Tag Archives: Teaching

Squad Up

Ghost Tour Squad“Squad up!” was a phrase heard frequently during a recent school field trip. It was music to my ears.

Last week, I accompanied my son along with 10 of his fellow fourth-grade students and their parents on an overnight trip to St. Augustine. I had fun, yes, but the greatest takeaway for me was watching my son interact with his pals. It was a lovely sight to behold.

I’ve written in the past about challenges our son has faced with respect to school, academics and social interaction. That was actually why I started this blog so many years ago—to share these very real struggles and hopefully encourage someone who is walking an uncertain path as they navigate the world through spectrum-colored lenses. But it’s been awhile since I’ve shared much in this respect.

Last year at this time, I had so much I wanted to share. I desperately needed to vent, but anger and fear rendered me mum. Last school year—third grade—was an absolutely horrific year in every respect. It all started with the term’s first Standards Based Mid-Marking Period Elementary Progress Report issued at the end of September (2017). The report indicated J-man was failing school to the point of retention. School had been in session for less than six weeks when the report was compiled, and he was FAILING. To add insult to injury, the teacher didn’t even check the box requesting a conference. She simply sent the report home in my son’s backpack. And let me set the record straight; I’m a squeaky wheel. I am the parent who is in touch with my son’s teacher before the first school bell even rings. I want them to know who he is, who we are, and most importantly that I am here to help in any and every way. We are a team. Whatever a teacher needs from me, they get. All they need to do is ask. But I digress. Initially, I panicked. Then, I was livid. How reckless and cavalier this teacher proved herself to be. Sadly, this instance wasn’t an exception; this turned out to be her modus operandi for the entire school year. I wish I could tell you things got better, but they didn’t. The wheels fell completely off the wagon. Our son continued to quite literally and quite rapidly fall through the proverbial cracks. He received zero support from that teacher both inside and outside the classroom while I received zero support from the school administration and district. Our son began to be bullied on the playground and nobody even noticed. I firmly believe the children in my son’s class began to perceive him as inadequate based on the teacher’s treatment of and response to my son within the classroom. Every request for reassessment, reclassification and addition of services was met with rote dialog about bureaucratic policies and procedures and cautionary tales about kids obtaining services when they didn’t really need them.  Blah. Blah. Blah. The last thing I’ll tell you about last year is this; I finally secured the revised IEP for my son that he so desperately needed—IN MAY. Yes, it took seven and a half months for the School District of Palm Beach County to do what should have been done months prior. So much for “No Child Left Behind.” At the conclusion of the school year, my son said to me, “Mom, I’m so glad the year is over. I don’t want to go back there. I felt like I was invisible.” He was nine! No one should feel invisible, but especially not a child.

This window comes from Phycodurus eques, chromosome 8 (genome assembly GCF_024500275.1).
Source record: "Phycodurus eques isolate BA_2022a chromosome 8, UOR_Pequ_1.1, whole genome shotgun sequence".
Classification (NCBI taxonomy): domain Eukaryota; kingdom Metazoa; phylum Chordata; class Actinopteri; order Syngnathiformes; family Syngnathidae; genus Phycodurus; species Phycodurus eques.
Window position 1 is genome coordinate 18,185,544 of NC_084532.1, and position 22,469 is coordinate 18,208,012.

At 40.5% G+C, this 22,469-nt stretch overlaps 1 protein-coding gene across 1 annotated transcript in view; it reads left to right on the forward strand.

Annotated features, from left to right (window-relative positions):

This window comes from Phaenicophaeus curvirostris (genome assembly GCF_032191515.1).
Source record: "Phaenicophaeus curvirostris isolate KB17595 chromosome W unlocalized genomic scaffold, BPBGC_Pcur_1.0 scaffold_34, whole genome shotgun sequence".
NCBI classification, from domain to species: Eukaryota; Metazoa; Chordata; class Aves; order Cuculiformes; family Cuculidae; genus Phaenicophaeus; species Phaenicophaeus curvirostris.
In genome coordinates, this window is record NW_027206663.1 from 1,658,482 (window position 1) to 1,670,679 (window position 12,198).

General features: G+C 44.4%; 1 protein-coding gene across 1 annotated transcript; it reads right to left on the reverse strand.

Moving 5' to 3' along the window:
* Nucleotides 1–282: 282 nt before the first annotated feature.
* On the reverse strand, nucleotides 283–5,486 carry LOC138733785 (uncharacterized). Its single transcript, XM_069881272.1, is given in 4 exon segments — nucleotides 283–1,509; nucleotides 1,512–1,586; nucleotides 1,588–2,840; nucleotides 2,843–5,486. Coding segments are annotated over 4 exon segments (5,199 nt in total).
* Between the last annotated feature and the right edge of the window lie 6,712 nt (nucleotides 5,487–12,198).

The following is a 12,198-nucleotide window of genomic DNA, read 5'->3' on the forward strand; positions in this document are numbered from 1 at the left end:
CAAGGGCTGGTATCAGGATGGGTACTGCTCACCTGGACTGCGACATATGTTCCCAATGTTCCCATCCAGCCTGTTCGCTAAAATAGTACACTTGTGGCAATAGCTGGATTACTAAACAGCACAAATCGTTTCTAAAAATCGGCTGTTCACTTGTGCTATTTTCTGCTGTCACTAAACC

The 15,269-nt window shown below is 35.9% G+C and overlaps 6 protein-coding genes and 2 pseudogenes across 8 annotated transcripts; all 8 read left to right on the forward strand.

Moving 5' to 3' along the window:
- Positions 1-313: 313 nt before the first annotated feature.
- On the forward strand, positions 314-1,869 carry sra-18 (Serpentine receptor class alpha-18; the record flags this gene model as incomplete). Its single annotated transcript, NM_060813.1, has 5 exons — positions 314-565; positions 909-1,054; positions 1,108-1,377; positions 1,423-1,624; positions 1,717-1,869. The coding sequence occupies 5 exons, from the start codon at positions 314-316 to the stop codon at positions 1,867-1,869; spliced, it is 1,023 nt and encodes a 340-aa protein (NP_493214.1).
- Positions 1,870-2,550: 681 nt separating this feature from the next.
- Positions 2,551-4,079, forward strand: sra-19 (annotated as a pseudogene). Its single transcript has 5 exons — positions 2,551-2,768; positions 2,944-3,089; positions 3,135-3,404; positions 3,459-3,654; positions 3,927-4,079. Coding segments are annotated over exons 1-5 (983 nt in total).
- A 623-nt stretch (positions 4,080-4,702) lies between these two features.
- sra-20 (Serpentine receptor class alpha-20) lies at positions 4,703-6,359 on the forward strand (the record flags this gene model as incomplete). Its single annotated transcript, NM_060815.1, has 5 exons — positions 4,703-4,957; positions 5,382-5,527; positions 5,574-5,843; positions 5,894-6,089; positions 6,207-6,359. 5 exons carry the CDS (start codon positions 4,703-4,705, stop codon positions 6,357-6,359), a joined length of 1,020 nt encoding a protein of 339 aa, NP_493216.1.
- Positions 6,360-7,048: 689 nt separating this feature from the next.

Last year, at this very time, I was a physical wreck. The school year was drawing to a close and I carried the weight of our son’s world on my shoulders. I ate, slept and breathed my concern for him and how best to educate and protect him in the then-upcoming year. I shed many, many tears and routinely beat myself up because I felt like I was failing as a parent. I wondered if I was capable of home schooling my son, but the idea was quickly shot down by my husband. The only other option was private school, which would require huge financial sacrifice on our part.

I made application to a school that touted “a fantastic Exceptional Student Education (“ESE”) Program,” only to be told, “I’m afraid your son wouldn’t be a good fit.” I applied to a charter school that serves children with autism exclusively. After a lengthy conversation with the school’s principal, we collectively determined the school’s restrictive environment would not be appropriate for our highly functioning son. Then, after two brick walls, just like Goldilocks, I contacted a school that turned out to be just right for our son. I will eternally be grateful to the Director of Admissions and Development who met with me, then eventually with our son, and said those magic words that changed our lives, “Let’s give it a try. I think we’ll be okay.” I could cry just remembering that day.